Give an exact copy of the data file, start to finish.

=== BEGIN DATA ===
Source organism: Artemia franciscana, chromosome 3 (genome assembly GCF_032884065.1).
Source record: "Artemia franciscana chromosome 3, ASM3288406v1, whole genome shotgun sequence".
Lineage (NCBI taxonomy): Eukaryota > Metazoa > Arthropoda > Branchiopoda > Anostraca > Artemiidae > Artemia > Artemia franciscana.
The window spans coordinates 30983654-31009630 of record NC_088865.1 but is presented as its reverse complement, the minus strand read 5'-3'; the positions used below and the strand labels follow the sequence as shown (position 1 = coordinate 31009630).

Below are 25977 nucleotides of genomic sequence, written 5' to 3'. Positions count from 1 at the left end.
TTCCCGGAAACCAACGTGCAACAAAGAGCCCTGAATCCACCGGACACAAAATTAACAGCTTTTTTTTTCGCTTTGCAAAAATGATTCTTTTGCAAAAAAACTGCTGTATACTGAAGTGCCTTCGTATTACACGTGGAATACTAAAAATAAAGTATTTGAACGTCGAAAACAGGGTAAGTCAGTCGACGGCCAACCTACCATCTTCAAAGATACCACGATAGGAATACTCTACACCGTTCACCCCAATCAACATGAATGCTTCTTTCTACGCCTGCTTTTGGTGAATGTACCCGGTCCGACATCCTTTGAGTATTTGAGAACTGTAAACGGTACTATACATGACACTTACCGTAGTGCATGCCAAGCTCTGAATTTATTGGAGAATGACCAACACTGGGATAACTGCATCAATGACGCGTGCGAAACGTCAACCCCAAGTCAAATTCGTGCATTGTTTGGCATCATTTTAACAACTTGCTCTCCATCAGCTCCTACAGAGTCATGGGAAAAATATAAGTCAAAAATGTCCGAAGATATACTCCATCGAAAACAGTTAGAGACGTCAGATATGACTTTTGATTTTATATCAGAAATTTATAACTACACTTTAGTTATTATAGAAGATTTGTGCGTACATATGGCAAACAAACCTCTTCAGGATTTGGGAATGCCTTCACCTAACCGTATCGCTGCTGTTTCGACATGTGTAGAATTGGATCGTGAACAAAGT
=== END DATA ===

Source organism: Artemia franciscana, chromosome 3 (genome assembly GCF_032884065.1).
Source record: "Artemia franciscana chromosome 3, ASM3288406v1, whole genome shotgun sequence".
Lineage (NCBI taxonomy): Eukaryota > Metazoa > Arthropoda > Branchiopoda > Anostraca > Artemiidae > Artemia > Artemia franciscana.
The window spans coordinates 30983654-31009630 of record NC_088865.1 but is presented as its reverse complement, the minus strand read 5'-3'; the positions used below and the strand labels follow the sequence as shown (position 1 = coordinate 31009630).

Below are 25977 nucleotides of genomic sequence, written 5' to 3'. Positions count from 1 at the left end.
TTCCCGGAAACCAACGTGCAACAAAGAGCCCTGAATCCACCGGACACAAAATTAACAGCTTTTTTTTTCGCTTTGCAAAAATGATTCTTTTGCAAAAAAACTGCTGTATACTGAAGTGCCTTCGTATTACACGTGGAATACTAAAAATAAAGTATTTGAACGTCGAAAACAGGGTAAGTCAGTCGACGGCCAACCTACCATCTTCAAAGATACCACGATAGGAATACTCTACACCGTTCACCCCAATCAACATGAATGCTTCTTTCTACGCCTGCTTTTGGTGAATGTACCCGGTCCGACATCCTTTGAGTATTTGAGAACTGTAAACGGTACTATACATGACACTTACCGTAGTGCATGCCAAGCTCTGAATTTATTGGAGAATGACCAACACTGGGATAACTGCATCAATGACGCGTGCGAAACGTCAACCCCAAGTCAAATTCGTGCATTGTTTGGCATCATTTTAACAACTTGCTCTCCATCAGCTCCTACAGAGTCATGGGAAAAATATAAGTCAAAAATGTCCGAAGATATACTCCATCGAAAACAGTTAGAGACGTCAGATATGACTTTTGATTTTATATCAGAAATTTATAACTACACTTTAGTTATTATAGAAGATTTGTGCGTACATATGGCAAACAAACCTCTTCAGGATTTGGGAATGCCTTCACCTAACCGTATCGCTGCTGTTTCGACATGTGTAGAATTGGATCGTGAACAAAGT